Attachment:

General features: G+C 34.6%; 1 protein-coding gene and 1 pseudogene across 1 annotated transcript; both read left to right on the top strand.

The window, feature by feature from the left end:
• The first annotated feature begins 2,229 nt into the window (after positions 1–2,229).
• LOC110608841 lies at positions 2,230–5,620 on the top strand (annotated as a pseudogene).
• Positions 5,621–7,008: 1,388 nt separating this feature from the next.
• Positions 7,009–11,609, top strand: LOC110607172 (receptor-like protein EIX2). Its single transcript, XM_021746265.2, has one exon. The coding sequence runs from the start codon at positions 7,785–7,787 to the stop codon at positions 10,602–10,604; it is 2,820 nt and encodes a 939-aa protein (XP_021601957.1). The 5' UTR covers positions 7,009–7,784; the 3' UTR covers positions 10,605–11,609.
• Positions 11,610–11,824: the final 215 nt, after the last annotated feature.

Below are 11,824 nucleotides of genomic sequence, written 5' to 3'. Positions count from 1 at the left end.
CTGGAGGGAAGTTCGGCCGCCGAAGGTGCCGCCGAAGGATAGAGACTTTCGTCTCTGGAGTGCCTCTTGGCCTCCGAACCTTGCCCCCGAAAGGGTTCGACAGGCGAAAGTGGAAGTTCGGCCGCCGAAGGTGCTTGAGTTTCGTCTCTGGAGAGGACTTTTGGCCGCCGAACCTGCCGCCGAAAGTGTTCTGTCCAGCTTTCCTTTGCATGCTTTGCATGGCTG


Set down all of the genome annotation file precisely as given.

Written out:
General features: G+C 34.6%; 1 protein-coding gene and 1 pseudogene across 1 annotated transcript; both read left to right on the top strand.

The window, feature by feature from the left end:
• The first annotated feature begins 2,229 nt into the window (after positions 1–2,229).
• LOC110608841 lies at positions 2,230–5,620 on the top strand (annotated as a pseudogene).
• Positions 5,621–7,008: 1,388 nt separating this feature from the next.
• Positions 7,009–11,609, top strand: LOC110607172 (receptor-like protein EIX2). Its single transcript, XM_021746265.2, has one exon. The coding sequence runs from the start codon at positions 7,785–7,787 to the stop codon at positions 10,602–10,604; it is 2,820 nt and encodes a 939-aa protein (XP_021601957.1). The 5' UTR covers positions 7,009–7,784; the 3' UTR covers positions 10,605–11,609.
• Positions 11,610–11,824: the final 215 nt, after the last annotated feature.

Below are 11,824 nucleotides of genomic sequence, written 5' to 3'. Positions count from 1 at the left end.
CTGGAGGGAAGTTCGGCCGCCGAAGGTGCCGCCGAAGGATAGAGACTTTCGTCTCTGGAGTGCCTCTTGGCCTCCGAACCTTGCCCCCGAAAGGGTTCGACAGGCGAAAGTGGAAGTTCGGCCGCCGAAGGTGCTTGAGTTTCGTCTCTGGAGAGGACTTTTGGCCGCCGAACCTGCCGCCGAAAGTGTTCTGTCCAGCTTTCCTTTGCATGCTTTGCATGGCTG